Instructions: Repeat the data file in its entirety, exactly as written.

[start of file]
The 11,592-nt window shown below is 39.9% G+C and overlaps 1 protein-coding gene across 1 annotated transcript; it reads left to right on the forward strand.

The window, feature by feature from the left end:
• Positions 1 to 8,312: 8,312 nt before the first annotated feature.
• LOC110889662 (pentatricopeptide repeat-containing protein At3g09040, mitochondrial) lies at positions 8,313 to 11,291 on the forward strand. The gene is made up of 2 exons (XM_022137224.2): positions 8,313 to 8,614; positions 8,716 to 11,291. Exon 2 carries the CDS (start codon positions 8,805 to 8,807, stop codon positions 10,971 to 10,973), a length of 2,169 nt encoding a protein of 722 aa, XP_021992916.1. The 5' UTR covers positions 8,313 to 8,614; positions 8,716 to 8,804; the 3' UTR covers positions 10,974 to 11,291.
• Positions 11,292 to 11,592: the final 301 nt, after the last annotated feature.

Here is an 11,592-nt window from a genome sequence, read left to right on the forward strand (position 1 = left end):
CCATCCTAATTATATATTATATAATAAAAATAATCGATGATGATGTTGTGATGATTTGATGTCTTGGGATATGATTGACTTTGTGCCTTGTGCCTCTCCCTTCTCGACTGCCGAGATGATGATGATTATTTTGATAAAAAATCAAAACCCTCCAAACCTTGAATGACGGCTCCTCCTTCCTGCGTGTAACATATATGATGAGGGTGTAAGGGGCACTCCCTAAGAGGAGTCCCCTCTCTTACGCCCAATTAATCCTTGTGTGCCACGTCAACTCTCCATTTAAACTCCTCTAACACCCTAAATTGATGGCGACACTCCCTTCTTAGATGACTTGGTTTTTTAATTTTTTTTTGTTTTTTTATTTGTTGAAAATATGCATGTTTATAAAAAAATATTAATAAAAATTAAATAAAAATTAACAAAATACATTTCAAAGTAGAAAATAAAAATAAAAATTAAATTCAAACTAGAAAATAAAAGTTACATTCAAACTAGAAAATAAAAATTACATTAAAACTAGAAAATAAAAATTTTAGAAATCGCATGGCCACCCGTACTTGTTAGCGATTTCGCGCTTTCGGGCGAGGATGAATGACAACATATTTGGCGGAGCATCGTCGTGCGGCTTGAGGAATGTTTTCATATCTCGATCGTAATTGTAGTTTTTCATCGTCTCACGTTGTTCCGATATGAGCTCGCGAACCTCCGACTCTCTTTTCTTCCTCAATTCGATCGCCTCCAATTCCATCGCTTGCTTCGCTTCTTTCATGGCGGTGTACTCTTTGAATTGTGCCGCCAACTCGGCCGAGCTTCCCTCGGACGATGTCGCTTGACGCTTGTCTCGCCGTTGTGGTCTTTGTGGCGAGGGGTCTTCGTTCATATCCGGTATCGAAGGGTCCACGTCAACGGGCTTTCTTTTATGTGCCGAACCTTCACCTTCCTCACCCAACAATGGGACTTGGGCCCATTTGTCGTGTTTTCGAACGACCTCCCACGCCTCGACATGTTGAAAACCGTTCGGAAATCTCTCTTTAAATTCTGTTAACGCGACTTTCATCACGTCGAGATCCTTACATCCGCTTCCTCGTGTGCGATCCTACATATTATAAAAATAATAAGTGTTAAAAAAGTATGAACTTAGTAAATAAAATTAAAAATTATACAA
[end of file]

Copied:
The 11,592-nt window shown below is 39.9% G+C and overlaps 1 protein-coding gene across 1 annotated transcript; it reads left to right on the forward strand.

The window, feature by feature from the left end:
• Positions 1 to 8,312: 8,312 nt before the first annotated feature.
• LOC110889662 (pentatricopeptide repeat-containing protein At3g09040, mitochondrial) lies at positions 8,313 to 11,291 on the forward strand. The gene is made up of 2 exons (XM_022137224.2): positions 8,313 to 8,614; positions 8,716 to 11,291. Exon 2 carries the CDS (start codon positions 8,805 to 8,807, stop codon positions 10,971 to 10,973), a length of 2,169 nt encoding a protein of 722 aa, XP_021992916.1. The 5' UTR covers positions 8,313 to 8,614; positions 8,716 to 8,804; the 3' UTR covers positions 10,974 to 11,291.
• Positions 11,292 to 11,592: the final 301 nt, after the last annotated feature.

Here is an 11,592-nt window from a genome sequence, read left to right on the forward strand (position 1 = left end):
CCATCCTAATTATATATTATATAATAAAAATAATCGATGATGATGTTGTGATGATTTGATGTCTTGGGATATGATTGACTTTGTGCCTTGTGCCTCTCCCTTCTCGACTGCCGAGATGATGATGATTATTTTGATAAAAAATCAAAACCCTCCAAACCTTGAATGACGGCTCCTCCTTCCTGCGTGTAACATATATGATGAGGGTGTAAGGGGCACTCCCTAAGAGGAGTCCCCTCTCTTACGCCCAATTAATCCTTGTGTGCCACGTCAACTCTCCATTTAAACTCCTCTAACACCCTAAATTGATGGCGACACTCCCTTCTTAGATGACTTGGTTTTTTAATTTTTTTTTGTTTTTTTATTTGTTGAAAATATGCATGTTTATAAAAAAATATTAATAAAAATTAAATAAAAATTAACAAAATACATTTCAAAGTAGAAAATAAAAATAAAAATTAAATTCAAACTAGAAAATAAAAGTTACATTCAAACTAGAAAATAAAAATTACATTAAAACTAGAAAATAAAAATTTTAGAAATCGCATGGCCACCCGTACTTGTTAGCGATTTCGCGCTTTCGGGCGAGGATGAATGACAACATATTTGGCGGAGCATCGTCGTGCGGCTTGAGGAATGTTTTCATATCTCGATCGTAATTGTAGTTTTTCATCGTCTCACGTTGTTCCGATATGAGCTCGCGAACCTCCGACTCTCTTTTCTTCCTCAATTCGATCGCCTCCAATTCCATCGCTTGCTTCGCTTCTTTCATGGCGGTGTACTCTTTGAATTGTGCCGCCAACTCGGCCGAGCTTCCCTCGGACGATGTCGCTTGACGCTTGTCTCGCCGTTGTGGTCTTTGTGGCGAGGGGTCTTCGTTCATATCCGGTATCGAAGGGTCCACGTCAACGGGCTTTCTTTTATGTGCCGAACCTTCACCTTCCTCACCCAACAATGGGACTTGGGCCCATTTGTCGTGTTTTCGAACGACCTCCCACGCCTCGACATGTTGAAAACCGTTCGGAAATCTCTCTTTAAATTCTGTTAACGCGACTTTCATCACGTCGAGATCCTTACATCCGCTTCCTCGTGTGCGATCCTACATATTATAAAAATAATAAGTGTTAAAAAAGTATGAACTTAGTAAATAAAATTAAAAATTATACAA